Telic Thoughts On Richard Dawkins and His Wonderful Plan For Your Children
Don't miss the posts at Telic Thoughts on Richard Dawkins' views of religious teaching of children by parents as "child abuse," and his views on what the government role should be in preventing that. Mike Gene provided this quote from Dawkins' book, The God Delusion:
'Sticks and stones may break my bones, but words can never hurt me.' The adage is true as long as you don't really believe the words. But if your whole upbringing, and everything you have ever been told by parents, teachers and priests, has led you to believe, really believe, utterly and completely, that sinners burn in hell (or some other obnoxious article of doctrine such as that a woman is the property of her husband), it is entirely plausible that words could have a more long-lasting and damaging effect than deeds. I am persuaded that the phrase 'child abuse' is no exaggeration when used to describe what teachers and priests are doing to children whom they encourage to believe in something like the punishment of unshriven mortal sins in an eternal hell. (page 318)
As a result of the attention drawn to his statements and actions by the Telic Thoughts blog, Dawkins apparently has expressed regret (repented? recanted?) over signing a petition that endorses preventing parents from teaching their children about religion. However, as far as I can see, he has not taken back his statements in his book (and elsewhere) that "the phrase 'child abuse' is no exaggeration when used to describe" religious instruction in certain of the historic Christian doctrines.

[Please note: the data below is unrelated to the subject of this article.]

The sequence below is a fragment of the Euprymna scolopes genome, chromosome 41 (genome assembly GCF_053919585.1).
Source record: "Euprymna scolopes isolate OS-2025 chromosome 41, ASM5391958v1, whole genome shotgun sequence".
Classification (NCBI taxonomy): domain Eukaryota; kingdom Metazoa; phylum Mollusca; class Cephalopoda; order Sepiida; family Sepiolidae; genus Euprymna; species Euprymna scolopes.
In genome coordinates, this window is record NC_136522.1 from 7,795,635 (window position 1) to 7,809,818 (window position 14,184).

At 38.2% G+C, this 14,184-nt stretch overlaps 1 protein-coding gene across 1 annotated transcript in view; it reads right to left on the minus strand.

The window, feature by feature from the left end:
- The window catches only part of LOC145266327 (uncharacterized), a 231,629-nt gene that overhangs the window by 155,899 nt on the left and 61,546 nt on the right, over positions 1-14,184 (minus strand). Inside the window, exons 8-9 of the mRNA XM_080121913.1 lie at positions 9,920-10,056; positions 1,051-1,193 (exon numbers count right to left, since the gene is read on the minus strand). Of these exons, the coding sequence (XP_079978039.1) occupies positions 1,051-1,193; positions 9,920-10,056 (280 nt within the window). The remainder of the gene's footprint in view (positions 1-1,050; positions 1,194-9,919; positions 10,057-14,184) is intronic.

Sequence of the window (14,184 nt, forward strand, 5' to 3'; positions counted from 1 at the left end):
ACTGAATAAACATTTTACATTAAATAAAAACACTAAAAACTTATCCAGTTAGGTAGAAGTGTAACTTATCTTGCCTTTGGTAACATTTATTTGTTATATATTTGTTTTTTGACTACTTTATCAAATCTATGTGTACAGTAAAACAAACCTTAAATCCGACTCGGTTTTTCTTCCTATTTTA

So is Dawkins against government protection of children from child abuse? It seems that he needs to clarify which forms of "child abuse" merit government intervention and which do not. Or perhaps he could come up with a different, and less inflamatory, description. It would also be enlightening to know which other religious doctrines rise to the level of child abuse.